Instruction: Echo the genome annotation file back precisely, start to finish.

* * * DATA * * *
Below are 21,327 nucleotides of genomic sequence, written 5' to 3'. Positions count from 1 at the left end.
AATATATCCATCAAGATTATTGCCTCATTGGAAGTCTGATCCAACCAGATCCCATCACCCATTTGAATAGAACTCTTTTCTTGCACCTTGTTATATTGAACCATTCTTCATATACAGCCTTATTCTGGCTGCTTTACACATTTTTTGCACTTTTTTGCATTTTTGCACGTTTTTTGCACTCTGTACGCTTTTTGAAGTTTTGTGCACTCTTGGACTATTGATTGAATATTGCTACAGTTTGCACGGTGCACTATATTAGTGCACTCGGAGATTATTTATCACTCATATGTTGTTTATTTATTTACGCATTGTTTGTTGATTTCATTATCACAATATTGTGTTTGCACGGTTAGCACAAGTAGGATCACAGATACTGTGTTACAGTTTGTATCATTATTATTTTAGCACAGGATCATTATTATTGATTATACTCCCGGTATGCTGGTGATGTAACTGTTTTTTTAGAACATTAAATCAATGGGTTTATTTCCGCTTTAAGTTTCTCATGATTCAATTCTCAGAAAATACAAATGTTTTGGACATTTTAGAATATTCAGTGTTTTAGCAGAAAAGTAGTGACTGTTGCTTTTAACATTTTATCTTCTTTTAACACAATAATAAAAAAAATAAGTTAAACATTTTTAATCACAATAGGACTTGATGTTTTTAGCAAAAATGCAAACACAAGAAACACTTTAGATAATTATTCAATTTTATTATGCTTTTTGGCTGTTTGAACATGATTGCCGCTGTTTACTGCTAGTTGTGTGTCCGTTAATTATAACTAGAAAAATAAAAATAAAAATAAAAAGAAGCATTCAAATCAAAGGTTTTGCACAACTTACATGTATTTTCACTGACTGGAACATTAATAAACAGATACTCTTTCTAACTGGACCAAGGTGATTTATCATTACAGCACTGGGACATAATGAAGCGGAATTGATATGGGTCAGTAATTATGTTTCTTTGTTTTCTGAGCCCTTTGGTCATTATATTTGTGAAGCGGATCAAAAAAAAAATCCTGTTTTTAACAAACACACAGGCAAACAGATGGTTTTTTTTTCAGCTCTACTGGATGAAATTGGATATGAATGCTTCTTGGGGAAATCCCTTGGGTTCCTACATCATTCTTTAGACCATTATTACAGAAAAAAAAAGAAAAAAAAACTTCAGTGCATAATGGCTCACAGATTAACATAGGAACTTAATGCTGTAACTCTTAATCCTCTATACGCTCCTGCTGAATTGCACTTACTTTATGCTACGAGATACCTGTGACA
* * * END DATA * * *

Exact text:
Below are 21,327 nucleotides of genomic sequence, written 5' to 3'. Positions count from 1 at the left end.
AATATATCCATCAAGATTATTGCCTCATTGGAAGTCTGATCCAACCAGATCCCATCACCCATTTGAATAGAACTCTTTTCTTGCACCTTGTTATATTGAACCATTCTTCATATACAGCCTTATTCTGGCTGCTTTACACATTTTTTGCACTTTTTTGCATTTTTGCACGTTTTTTGCACTCTGTACGCTTTTTGAAGTTTTGTGCACTCTTGGACTATTGATTGAATATTGCTACAGTTTGCACGGTGCACTATATTAGTGCACTCGGAGATTATTTATCACTCATATGTTGTTTATTTATTTACGCATTGTTTGTTGATTTCATTATCACAATATTGTGTTTGCACGGTTAGCACAAGTAGGATCACAGATACTGTGTTACAGTTTGTATCATTATTATTTTAGCACAGGATCATTATTATTGATTATACTCCCGGTATGCTGGTGATGTAACTGTTTTTTTAGAACATTAAATCAATGGGTTTATTTCCGCTTTAAGTTTCTCATGATTCAATTCTCAGAAAATACAAATGTTTTGGACATTTTAGAATATTCAGTGTTTTAGCAGAAAAGTAGTGACTGTTGCTTTTAACATTTTATCTTCTTTTAACACAATAATAAAAAAAATAAGTTAAACATTTTTAATCACAATAGGACTTGATGTTTTTAGCAAAAATGCAAACACAAGAAACACTTTAGATAATTATTCAATTTTATTATGCTTTTTGGCTGTTTGAACATGATTGCCGCTGTTTACTGCTAGTTGTGTGTCCGTTAATTATAACTAGAAAAATAAAAATAAAAATAAAAAGAAGCATTCAAATCAAAGGTTTTGCACAACTTACATGTATTTTCACTGACTGGAACATTAATAAACAGATACTCTTTCTAACTGGACCAAGGTGATTTATCATTACAGCACTGGGACATAATGAAGCGGAATTGATATGGGTCAGTAATTATGTTTCTTTGTTTTCTGAGCCCTTTGGTCATTATATTTGTGAAGCGGATCAAAAAAAAAATCCTGTTTTTAACAAACACACAGGCAAACAGATGGTTTTTTTTTCAGCTCTACTGGATGAAATTGGATATGAATGCTTCTTGGGGAAATCCCTTGGGTTCCTACATCATTCTTTAGACCATTATTACAGAAAAAAAAAGAAAAAAAAACTTCAGTGCATAATGGCTCACAGATTAACATAGGAACTTAATGCTGTAACTCTTAATCCTCTATACGCTCCTGCTGAATTGCACTTACTTTATGCTACGAGATACCTGTGACA